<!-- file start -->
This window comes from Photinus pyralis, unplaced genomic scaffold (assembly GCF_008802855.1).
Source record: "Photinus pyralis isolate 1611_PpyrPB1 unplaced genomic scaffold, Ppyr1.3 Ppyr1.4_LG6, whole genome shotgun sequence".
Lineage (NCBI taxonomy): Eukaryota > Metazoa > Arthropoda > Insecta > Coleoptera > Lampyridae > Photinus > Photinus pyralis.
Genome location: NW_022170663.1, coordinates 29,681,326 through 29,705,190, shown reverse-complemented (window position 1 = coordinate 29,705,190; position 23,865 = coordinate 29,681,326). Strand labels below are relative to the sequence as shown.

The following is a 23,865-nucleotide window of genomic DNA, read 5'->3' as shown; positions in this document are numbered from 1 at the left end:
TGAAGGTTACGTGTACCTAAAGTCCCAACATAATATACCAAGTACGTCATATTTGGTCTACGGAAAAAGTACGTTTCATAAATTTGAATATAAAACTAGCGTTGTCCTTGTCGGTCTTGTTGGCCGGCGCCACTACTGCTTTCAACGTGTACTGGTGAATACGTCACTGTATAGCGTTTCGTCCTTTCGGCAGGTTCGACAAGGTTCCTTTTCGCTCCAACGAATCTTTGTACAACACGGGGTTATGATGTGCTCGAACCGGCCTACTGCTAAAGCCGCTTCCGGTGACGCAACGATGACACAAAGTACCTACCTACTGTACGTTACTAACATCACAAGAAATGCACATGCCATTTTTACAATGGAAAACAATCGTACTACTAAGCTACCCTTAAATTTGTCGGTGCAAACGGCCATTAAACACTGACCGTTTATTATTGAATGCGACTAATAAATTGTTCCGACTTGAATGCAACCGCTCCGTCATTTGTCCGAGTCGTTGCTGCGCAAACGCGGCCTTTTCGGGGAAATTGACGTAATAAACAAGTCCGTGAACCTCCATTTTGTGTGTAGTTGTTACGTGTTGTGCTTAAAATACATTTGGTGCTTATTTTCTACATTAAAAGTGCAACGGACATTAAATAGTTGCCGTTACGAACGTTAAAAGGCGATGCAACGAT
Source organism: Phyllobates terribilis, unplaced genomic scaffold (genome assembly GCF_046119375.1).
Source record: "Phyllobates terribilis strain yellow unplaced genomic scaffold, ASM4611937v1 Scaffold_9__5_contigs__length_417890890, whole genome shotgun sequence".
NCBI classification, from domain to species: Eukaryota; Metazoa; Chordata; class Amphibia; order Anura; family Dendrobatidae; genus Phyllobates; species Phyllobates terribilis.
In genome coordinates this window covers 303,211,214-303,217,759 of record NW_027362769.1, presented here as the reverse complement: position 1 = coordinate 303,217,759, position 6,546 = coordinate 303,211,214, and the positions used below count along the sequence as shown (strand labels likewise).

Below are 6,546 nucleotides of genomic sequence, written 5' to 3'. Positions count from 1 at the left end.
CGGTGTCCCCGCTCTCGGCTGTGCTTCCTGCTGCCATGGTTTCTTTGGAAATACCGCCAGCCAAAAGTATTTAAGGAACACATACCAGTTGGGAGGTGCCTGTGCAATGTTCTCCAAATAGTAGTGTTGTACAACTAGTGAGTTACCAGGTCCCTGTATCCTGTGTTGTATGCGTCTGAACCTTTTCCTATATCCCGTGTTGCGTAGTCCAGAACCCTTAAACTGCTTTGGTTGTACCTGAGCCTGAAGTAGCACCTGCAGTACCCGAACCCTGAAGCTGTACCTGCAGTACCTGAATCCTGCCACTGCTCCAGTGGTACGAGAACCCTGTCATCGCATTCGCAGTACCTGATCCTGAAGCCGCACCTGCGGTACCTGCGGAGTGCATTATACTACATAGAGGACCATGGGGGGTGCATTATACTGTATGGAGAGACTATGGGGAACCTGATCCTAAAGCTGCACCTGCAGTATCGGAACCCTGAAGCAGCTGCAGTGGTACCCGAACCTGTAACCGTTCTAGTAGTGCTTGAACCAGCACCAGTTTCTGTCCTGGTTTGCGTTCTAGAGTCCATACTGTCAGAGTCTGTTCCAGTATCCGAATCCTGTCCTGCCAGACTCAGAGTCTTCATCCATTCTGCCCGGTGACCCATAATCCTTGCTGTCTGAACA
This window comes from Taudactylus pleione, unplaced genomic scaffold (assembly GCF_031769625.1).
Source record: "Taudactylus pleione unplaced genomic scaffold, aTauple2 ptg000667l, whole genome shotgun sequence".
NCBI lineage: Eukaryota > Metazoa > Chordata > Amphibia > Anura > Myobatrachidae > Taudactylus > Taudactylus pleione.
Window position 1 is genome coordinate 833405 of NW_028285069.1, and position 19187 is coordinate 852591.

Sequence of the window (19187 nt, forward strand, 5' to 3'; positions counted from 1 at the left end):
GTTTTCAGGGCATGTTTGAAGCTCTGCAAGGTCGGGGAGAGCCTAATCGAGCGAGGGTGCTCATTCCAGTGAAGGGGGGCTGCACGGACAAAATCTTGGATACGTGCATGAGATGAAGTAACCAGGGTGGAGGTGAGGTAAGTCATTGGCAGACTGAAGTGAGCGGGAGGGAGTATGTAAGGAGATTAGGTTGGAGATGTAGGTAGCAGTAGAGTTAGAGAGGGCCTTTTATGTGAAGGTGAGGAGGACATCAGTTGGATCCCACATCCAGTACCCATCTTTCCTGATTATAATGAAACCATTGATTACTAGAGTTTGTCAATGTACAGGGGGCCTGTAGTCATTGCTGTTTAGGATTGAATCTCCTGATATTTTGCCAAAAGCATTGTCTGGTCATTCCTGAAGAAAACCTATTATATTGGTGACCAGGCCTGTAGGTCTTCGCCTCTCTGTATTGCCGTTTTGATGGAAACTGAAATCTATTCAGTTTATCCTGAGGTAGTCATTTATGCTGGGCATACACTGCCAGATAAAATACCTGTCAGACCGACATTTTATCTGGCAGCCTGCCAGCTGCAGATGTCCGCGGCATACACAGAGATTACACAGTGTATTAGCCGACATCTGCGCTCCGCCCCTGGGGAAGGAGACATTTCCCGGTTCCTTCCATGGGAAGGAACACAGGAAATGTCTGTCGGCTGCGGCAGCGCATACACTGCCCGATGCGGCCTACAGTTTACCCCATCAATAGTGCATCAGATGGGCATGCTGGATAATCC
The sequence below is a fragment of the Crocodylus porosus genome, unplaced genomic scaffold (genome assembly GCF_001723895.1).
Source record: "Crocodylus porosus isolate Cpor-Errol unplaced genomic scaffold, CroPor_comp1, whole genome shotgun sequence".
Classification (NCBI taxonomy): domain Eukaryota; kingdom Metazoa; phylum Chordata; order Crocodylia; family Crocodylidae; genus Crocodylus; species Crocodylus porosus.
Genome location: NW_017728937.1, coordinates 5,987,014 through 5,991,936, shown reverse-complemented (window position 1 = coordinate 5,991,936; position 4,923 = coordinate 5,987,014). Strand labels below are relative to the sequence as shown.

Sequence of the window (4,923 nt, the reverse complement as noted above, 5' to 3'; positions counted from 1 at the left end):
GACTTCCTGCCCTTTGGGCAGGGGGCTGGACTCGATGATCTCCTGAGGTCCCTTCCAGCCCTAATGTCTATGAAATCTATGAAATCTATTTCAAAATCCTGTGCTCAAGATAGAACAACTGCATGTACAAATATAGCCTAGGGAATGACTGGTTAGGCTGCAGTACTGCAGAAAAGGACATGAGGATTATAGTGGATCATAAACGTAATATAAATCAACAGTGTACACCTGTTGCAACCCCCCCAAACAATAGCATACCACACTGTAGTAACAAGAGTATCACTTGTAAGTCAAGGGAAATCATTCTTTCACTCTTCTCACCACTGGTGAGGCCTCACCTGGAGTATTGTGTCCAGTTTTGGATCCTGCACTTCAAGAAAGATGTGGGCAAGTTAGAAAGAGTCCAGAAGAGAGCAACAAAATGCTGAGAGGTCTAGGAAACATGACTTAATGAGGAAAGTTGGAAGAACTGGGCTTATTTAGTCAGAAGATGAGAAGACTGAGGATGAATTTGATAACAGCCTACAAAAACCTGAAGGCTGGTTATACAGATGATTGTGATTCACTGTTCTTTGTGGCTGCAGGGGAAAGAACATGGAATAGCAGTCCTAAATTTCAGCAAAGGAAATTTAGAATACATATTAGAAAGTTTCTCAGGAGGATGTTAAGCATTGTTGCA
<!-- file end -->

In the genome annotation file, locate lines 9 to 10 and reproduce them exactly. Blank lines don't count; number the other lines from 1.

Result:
NCBI classification, from domain to species: Eukaryota; Metazoa; Chordata; class Amphibia; order Anura; family Dendrobatidae; genus Phyllobates; species Phyllobates terribilis.
In genome coordinates this window covers 303,211,214-303,217,759 of record NW_027362769.1, presented here as the reverse complement: position 1 = coordinate 303,217,759, position 6,546 = coordinate 303,211,214, and the positions used below count along the sequence as shown (strand labels likewise).